Nick Elliott was born in Oxfordshire. He has worked in international shipping throughout his careere and handled dozens of claims, casualties and other assorted maritime mishaps throughout the Far East, the East Med and the Black Sea; and these cases provide inspiration for his series of Angus McKinnon thrillers.
He worked in Hong Kong and Tokyo for twenty years and Piraeus for a further eight. During the course of his career he has been sent to the remote Pacific island of Nauru amidst fears of a typhoid epidemic; hid in a storm drain during an inter-gang shootout in Guam; in Georgia investigated the theft of a cargo of ethyl alcohol tracing both cargo and the armed criminal gang to North Ossetia; and overseen the welfare, disembarkation and migration from Hong Kong to the UK of 1,002 Vietnamese boat people rescued by a British ship in the South China Sea. He is a Fellow of the Institute of Chartered Shipbrokers.
“In the fifties as a child I can remember some of my father’s and others’ war stories. An RAF friend we knew as Uncle Joe told how, on an airlift flight from Berlin after the war, he’d made an emergency landing in Yugoslavia. Thinking his plane was carrying relief supplies of blankets and medical supplies to Palestine, he was arrested when crates of guns and ammunition were found in amongst the cargo. He escaped from prison and walked across the mountains to reach safety. Another friend though had fought and was captured in Burma spending much of the war as a Japanese POW. He never spoke of his experiences.
“Such stories and the books I read when growing up, many involving wartime exploits, gave me a curiosity about the world, and a desire to explore it.”
Boarding school gave him a sense of kinship though it was, by today’s standards he says, a tough environment with cold baths at six each morning followed by a run up the hill, compulsory rounds of boxing in the gym and canings for minor infractions. “It sounds harsher now than it seemed at the time,” he says.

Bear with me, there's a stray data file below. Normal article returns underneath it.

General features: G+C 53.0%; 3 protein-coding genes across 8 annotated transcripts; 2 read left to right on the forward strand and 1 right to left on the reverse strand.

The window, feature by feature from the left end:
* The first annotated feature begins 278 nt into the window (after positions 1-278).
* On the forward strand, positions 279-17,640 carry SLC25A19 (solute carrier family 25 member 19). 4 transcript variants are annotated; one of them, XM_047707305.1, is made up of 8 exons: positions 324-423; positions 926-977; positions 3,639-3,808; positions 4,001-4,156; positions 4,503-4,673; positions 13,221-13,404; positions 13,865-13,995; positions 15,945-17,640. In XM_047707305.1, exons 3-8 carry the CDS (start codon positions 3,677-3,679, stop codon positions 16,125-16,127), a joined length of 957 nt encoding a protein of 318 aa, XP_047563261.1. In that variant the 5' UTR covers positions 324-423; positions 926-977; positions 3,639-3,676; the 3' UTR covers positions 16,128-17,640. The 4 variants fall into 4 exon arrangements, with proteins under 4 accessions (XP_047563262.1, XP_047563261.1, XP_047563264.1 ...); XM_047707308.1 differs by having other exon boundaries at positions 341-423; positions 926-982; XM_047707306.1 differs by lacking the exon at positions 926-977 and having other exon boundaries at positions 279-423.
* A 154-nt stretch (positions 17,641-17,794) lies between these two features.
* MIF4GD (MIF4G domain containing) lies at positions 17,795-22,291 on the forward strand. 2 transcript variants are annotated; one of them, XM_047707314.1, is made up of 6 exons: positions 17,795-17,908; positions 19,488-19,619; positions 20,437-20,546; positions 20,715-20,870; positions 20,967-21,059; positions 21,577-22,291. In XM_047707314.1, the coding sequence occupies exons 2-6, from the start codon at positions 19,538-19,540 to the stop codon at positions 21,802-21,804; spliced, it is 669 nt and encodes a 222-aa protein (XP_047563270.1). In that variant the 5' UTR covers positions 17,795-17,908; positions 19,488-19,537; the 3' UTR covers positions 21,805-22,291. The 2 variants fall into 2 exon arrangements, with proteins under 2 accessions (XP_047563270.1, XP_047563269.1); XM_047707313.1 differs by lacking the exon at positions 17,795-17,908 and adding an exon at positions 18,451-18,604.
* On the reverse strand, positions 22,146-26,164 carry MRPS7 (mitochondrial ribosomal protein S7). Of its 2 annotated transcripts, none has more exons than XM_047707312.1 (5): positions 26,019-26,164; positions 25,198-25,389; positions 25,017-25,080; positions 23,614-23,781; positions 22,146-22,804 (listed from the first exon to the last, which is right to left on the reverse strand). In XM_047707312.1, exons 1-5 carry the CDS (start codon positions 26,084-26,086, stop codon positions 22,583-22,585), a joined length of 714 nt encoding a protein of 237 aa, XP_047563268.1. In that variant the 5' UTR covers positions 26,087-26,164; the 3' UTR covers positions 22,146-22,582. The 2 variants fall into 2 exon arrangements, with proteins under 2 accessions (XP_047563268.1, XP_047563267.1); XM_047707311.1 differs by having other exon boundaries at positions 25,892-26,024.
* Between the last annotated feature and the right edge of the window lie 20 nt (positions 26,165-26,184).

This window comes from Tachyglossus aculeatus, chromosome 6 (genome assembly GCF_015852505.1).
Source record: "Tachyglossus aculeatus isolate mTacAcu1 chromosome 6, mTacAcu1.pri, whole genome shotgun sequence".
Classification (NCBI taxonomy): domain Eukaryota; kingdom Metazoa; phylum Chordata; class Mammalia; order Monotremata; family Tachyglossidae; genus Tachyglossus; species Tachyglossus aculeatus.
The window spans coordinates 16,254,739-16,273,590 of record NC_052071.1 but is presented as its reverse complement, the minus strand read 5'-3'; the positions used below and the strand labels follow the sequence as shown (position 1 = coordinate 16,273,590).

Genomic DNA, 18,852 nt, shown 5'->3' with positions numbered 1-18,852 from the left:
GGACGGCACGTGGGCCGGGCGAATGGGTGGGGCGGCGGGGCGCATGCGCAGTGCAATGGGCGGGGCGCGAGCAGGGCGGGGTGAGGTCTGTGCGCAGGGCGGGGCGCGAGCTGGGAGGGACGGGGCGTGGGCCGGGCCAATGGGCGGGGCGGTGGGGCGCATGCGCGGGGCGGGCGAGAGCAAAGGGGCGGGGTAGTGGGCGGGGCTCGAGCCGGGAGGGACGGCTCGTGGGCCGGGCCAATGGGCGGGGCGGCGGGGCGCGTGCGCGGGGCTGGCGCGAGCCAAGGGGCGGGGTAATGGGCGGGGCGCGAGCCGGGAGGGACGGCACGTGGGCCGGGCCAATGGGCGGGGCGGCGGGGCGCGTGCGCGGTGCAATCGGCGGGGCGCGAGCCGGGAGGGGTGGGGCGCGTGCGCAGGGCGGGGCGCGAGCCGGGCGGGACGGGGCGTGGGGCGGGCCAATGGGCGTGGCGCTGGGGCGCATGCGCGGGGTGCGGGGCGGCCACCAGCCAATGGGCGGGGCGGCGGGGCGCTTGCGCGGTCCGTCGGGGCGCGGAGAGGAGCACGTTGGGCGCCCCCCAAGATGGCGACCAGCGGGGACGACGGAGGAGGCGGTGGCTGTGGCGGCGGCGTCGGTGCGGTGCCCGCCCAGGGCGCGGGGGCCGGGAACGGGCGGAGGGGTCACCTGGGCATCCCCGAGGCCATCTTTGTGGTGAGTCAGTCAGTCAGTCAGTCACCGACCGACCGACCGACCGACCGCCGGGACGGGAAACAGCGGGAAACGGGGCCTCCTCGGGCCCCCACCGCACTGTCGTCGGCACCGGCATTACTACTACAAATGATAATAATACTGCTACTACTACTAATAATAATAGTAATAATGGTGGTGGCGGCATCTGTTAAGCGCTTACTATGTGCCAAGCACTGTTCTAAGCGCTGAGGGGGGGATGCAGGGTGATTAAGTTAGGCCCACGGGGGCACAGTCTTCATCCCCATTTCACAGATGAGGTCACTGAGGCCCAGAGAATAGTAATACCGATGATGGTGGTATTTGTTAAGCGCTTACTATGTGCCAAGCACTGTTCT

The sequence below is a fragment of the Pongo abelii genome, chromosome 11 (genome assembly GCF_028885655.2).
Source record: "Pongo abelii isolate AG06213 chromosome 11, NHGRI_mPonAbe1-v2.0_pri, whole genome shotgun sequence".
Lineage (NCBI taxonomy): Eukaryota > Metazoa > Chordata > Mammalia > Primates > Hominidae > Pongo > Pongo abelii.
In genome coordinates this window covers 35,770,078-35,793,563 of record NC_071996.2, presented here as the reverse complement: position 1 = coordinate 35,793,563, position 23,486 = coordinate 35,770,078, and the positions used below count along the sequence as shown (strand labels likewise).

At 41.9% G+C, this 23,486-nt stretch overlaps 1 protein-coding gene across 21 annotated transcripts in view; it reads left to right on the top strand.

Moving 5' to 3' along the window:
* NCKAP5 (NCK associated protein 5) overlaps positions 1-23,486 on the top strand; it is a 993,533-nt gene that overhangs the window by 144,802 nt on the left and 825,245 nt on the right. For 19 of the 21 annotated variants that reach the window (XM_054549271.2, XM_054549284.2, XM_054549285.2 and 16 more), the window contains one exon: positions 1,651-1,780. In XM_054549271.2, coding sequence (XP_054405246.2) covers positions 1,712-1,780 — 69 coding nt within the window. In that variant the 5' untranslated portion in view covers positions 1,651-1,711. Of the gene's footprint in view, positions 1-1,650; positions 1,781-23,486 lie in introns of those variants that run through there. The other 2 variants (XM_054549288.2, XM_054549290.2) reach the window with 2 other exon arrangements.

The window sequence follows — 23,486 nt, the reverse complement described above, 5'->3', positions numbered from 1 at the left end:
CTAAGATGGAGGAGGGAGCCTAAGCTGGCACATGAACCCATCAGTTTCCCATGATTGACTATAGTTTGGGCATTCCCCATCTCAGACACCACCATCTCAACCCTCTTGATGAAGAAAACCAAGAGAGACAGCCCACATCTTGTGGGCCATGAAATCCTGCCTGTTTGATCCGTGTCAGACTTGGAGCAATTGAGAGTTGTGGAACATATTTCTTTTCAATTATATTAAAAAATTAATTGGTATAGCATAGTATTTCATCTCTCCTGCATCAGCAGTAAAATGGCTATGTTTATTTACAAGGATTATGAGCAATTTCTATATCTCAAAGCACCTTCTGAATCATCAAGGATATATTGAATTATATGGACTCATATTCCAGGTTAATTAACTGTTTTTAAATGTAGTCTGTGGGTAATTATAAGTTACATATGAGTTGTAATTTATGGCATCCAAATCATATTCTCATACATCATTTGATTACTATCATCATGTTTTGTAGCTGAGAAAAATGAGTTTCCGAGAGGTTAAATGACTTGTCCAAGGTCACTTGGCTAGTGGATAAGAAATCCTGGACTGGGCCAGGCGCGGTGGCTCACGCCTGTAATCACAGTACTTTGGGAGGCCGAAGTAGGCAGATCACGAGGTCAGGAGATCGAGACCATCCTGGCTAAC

At sixteen he was set free and studied A Levels at King’s School in Tynemouth on the Northumberland coast. Former pupils included film director Ridley Scott and comedian Stan Laurel. “It was the sixties: there were parties, pubs, girls!”
After a year studying law at Newcastle University he opted out finding a job as a ships agent in London. It turned into a career taking him from London to Edinburgh’s port of Leith then to the Far East. After twenty years in Hong Kong and Tokyo, the family moved to Athens and then, as the wheel turned full circle, back to Scotland.
He had visited Greece as a student in 1968 when the colonels were running the country, Mikis Theodorakis’ music was banned and there were soldiers everywhere. But he fell for the country and its people on that trip and eventually bought a small island house in a village on a hill. At first the family would travel from Hong Kong and virtually camp out on the island. “At that time there was no electricity in the village and the water supply was primitive.”
Today he divides his time between Scotland and Greece. He is married with two daughters and two granddaughters.
Nick’s books are available from Amazon in e-book and paperback formats: http://amzn.to/1jkQUYT